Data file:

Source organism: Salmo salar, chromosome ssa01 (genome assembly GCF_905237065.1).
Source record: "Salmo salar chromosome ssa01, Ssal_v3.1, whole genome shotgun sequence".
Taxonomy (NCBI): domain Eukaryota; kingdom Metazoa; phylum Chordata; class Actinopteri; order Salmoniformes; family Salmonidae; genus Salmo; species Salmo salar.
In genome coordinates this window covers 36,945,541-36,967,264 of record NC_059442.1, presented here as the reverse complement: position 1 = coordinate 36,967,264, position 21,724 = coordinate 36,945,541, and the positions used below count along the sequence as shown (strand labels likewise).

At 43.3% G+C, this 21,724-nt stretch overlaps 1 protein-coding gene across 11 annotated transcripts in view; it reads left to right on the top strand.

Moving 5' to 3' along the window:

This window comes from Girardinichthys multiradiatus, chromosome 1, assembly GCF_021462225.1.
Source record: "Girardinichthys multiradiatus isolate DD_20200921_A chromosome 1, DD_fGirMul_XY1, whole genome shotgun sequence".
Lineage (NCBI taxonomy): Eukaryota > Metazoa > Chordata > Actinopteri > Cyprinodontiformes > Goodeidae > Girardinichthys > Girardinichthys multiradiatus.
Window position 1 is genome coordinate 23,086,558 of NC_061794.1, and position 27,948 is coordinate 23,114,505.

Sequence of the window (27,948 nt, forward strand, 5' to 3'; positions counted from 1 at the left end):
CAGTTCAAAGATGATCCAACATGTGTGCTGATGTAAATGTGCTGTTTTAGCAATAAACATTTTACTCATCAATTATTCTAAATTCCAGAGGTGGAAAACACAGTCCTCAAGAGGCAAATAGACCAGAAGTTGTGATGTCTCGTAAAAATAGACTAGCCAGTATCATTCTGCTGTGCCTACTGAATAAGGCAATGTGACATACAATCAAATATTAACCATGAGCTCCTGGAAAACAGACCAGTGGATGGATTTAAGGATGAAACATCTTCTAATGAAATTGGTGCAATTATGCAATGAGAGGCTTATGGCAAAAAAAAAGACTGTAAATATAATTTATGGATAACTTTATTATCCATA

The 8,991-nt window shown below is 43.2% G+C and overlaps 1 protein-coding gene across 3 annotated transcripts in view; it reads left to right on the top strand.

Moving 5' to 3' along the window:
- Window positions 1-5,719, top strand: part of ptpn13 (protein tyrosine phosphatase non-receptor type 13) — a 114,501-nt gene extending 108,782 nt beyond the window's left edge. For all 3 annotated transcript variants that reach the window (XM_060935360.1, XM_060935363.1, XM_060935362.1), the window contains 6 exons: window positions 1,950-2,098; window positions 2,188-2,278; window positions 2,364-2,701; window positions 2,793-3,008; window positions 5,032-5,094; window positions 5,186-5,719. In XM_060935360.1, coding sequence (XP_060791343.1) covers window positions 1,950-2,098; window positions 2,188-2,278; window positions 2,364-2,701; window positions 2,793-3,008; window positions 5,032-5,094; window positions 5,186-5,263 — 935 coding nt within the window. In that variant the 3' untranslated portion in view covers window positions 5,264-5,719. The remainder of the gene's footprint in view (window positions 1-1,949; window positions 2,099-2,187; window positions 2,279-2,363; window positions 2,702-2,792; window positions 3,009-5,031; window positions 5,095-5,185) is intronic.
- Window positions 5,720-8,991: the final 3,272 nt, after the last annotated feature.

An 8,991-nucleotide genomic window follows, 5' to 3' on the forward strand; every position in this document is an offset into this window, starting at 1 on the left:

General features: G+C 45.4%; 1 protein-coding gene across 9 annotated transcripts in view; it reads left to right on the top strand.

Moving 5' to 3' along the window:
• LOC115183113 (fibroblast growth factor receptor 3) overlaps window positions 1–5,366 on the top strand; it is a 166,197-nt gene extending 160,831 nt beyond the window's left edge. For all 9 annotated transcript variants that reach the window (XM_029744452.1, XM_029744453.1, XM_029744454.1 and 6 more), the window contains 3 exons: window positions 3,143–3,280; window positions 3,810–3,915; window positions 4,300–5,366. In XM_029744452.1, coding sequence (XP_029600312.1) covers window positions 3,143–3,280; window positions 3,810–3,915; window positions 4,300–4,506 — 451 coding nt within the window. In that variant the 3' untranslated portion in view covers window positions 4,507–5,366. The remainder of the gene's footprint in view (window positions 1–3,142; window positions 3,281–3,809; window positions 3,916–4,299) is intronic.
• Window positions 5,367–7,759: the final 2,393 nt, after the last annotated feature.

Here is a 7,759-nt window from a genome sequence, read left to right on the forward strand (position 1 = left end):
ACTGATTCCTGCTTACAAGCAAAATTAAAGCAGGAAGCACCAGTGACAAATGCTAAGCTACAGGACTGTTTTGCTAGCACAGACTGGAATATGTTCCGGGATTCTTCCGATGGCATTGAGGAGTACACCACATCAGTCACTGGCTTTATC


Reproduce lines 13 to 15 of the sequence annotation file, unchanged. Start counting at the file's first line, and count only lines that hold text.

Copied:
The 8,991-nt window shown below is 43.2% G+C and overlaps 1 protein-coding gene across 3 annotated transcripts in view; it reads left to right on the top strand.

Moving 5' to 3' along the window:
- Window positions 1-5,719, top strand: part of ptpn13 (protein tyrosine phosphatase non-receptor type 13) — a 114,501-nt gene extending 108,782 nt beyond the window's left edge. For all 3 annotated transcript variants that reach the window (XM_060935360.1, XM_060935363.1, XM_060935362.1), the window contains 6 exons: window positions 1,950-2,098; window positions 2,188-2,278; window positions 2,364-2,701; window positions 2,793-3,008; window positions 5,032-5,094; window positions 5,186-5,719. In XM_060935360.1, coding sequence (XP_060791343.1) covers window positions 1,950-2,098; window positions 2,188-2,278; window positions 2,364-2,701; window positions 2,793-3,008; window positions 5,032-5,094; window positions 5,186-5,263 — 935 coding nt within the window. In that variant the 3' untranslated portion in view covers window positions 5,264-5,719. The remainder of the gene's footprint in view (window positions 1-1,949; window positions 2,099-2,187; window positions 2,279-2,363; window positions 2,702-2,792; window positions 3,009-5,031; window positions 5,095-5,185) is intronic.